Newspaper article St Louis Post-Dispatch (MO)

Gephardt Called a Heavy Loss for Trade Pact

Newspaper article St Louis Post-Dispatch (MO)

Gephardt Called a Heavy Loss for Trade Pact

Article excerpt

The assistant House minority leader predicted Sunday that the opposition of House Majority Leader Richard A. Gephardt, D-Mo., would cost President Bill Clinton 35 votes for the North American Free Trade Agreement.

Rep. Newt Gingrich of Georgia, the second ranking Republican in the House, said on NBC's "Meet the Press" that Gephardt's stature was such that his opposition alone would swing the votes of 25 Democrats and 10 Republicans.

"I think Dick Gephardt is the most popular Democrat in the House," Gingrich said. "He's widely liked and admired, on both sides of the aisle. So losing him on NAFTA is a big loss."

Gingrich added that he believes that NAFTA can still pass - assuming that Clinton and House Speaker Thomas S. Foley, D-Wash., succeed in rallying the support of their own party. "It's very important psychologically that they work to get their fair share of the vote," Gingrich said.

He predicted that 110 of the Republican House members would vote for NAFTA when it comes to a vote, probably later this year. The number needed for passage is 218.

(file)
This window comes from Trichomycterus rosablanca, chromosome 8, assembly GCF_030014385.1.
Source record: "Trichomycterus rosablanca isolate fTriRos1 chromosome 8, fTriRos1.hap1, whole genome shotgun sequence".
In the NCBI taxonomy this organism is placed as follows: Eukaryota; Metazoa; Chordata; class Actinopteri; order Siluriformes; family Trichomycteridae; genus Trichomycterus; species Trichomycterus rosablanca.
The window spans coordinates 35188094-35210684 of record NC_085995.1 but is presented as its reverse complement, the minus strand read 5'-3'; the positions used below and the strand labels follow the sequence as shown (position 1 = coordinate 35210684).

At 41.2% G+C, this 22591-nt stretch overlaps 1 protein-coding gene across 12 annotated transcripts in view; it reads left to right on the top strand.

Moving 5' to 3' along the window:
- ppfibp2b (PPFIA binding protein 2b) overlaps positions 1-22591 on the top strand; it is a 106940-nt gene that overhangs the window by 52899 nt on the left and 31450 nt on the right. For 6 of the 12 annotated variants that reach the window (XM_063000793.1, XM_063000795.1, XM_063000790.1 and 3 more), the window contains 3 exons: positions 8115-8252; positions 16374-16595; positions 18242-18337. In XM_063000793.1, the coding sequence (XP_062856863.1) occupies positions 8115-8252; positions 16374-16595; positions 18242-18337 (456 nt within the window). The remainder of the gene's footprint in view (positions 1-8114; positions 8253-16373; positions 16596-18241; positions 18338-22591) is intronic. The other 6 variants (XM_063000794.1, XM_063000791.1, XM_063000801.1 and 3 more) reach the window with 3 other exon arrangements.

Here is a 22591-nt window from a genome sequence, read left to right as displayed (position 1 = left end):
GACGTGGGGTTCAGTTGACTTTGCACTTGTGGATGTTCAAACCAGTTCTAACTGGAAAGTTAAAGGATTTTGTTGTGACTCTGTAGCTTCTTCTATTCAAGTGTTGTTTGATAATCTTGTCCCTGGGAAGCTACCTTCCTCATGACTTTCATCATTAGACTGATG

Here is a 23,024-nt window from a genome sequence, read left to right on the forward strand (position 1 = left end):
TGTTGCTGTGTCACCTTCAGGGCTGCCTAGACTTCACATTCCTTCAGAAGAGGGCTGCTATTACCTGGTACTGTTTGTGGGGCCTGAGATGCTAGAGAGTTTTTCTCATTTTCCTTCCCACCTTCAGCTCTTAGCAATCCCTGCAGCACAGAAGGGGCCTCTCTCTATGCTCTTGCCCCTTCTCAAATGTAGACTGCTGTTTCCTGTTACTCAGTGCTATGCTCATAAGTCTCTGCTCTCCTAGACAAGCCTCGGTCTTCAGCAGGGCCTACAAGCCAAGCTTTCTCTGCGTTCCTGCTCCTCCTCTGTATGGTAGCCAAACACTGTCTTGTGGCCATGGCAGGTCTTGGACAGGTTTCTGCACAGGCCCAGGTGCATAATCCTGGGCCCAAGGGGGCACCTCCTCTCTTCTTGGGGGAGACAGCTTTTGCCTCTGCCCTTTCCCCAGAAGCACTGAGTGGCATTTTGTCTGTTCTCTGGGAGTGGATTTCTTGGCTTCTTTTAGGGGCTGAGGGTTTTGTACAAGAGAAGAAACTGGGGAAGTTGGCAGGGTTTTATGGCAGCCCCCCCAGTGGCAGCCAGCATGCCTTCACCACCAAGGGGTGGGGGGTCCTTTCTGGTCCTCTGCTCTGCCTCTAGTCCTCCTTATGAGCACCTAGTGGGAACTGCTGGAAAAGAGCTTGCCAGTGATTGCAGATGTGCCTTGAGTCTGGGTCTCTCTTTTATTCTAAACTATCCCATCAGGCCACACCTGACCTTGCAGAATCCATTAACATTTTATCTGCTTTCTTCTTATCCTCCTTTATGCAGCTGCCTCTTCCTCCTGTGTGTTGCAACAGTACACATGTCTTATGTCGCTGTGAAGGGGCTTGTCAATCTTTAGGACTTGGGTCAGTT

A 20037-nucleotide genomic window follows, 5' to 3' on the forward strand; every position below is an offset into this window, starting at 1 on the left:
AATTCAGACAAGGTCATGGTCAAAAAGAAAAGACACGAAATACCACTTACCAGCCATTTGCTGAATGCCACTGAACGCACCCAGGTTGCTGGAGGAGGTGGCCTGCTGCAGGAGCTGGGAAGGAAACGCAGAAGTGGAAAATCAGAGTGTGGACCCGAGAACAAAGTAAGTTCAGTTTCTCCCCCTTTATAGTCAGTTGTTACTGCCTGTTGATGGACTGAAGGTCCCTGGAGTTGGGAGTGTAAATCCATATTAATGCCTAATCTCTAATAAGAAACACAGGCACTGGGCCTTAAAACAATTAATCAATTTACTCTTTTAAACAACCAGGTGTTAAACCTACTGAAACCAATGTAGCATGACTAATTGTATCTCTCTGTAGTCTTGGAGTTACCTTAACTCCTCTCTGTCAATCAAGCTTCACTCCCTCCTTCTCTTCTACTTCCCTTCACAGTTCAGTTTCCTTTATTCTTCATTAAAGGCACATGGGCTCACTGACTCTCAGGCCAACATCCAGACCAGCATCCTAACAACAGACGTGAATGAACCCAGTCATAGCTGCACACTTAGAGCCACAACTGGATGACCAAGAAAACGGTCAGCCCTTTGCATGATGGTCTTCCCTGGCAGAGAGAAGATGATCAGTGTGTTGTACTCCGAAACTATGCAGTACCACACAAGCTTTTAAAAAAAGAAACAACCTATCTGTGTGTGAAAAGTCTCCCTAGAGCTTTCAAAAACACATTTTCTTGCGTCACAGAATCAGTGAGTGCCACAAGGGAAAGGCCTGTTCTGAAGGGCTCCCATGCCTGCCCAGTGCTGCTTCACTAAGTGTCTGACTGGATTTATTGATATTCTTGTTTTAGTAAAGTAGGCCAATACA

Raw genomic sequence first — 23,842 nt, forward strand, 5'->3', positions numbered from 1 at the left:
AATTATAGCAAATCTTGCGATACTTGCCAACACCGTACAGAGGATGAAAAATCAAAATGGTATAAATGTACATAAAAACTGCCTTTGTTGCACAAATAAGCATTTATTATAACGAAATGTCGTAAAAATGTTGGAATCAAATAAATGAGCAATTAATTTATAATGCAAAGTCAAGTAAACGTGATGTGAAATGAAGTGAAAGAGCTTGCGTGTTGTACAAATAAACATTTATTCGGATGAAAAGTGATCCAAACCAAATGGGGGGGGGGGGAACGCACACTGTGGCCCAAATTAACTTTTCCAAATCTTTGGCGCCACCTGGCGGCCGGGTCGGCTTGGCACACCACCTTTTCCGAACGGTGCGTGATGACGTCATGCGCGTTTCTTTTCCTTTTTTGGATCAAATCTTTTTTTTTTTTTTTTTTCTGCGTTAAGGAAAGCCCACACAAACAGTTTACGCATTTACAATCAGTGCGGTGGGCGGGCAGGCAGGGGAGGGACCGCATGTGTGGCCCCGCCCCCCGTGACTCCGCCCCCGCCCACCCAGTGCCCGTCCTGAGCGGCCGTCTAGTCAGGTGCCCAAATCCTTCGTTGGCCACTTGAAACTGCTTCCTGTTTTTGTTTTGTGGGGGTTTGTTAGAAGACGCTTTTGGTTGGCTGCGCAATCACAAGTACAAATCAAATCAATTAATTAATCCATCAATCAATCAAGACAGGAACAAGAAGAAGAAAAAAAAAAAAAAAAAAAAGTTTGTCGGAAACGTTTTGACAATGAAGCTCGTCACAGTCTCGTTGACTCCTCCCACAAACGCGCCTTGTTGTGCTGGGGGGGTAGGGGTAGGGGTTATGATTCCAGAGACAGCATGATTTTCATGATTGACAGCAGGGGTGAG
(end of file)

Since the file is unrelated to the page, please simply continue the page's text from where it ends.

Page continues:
Gephardt appeared on the same program, defending the NAFTA stance that has put him at odds with Clinton and much of his party. Gephardt reacted sharply to the suggestion that in opposing NAFTA he was pandering to the views of labor.

"You know, it's unfortunate in this," Gephardt said, "that we've become so cynical that we don't really believe anybody anymore." He pointed out that he had been working to improve NAFTA's terms for three years, with emphasis on worker rights for Mexicans, a guaranteed source of funds to pay for cleaning up the U.S.-Mexican border and the retraining of American workers who lose their jobs because of NAFTA.

"The real debate has to be about how to do NAFTA - not whether to do it but how to do it," he said, suggesting again that he was open to some last-minute renegotiation of the agreement. "I've felt for a long time that this is very important for us and the Canadians and Mexicans to do, but the way you do it is very important."

Asked which way the NAFTA vote would go, Gephardt said he knew only that it would be close. …

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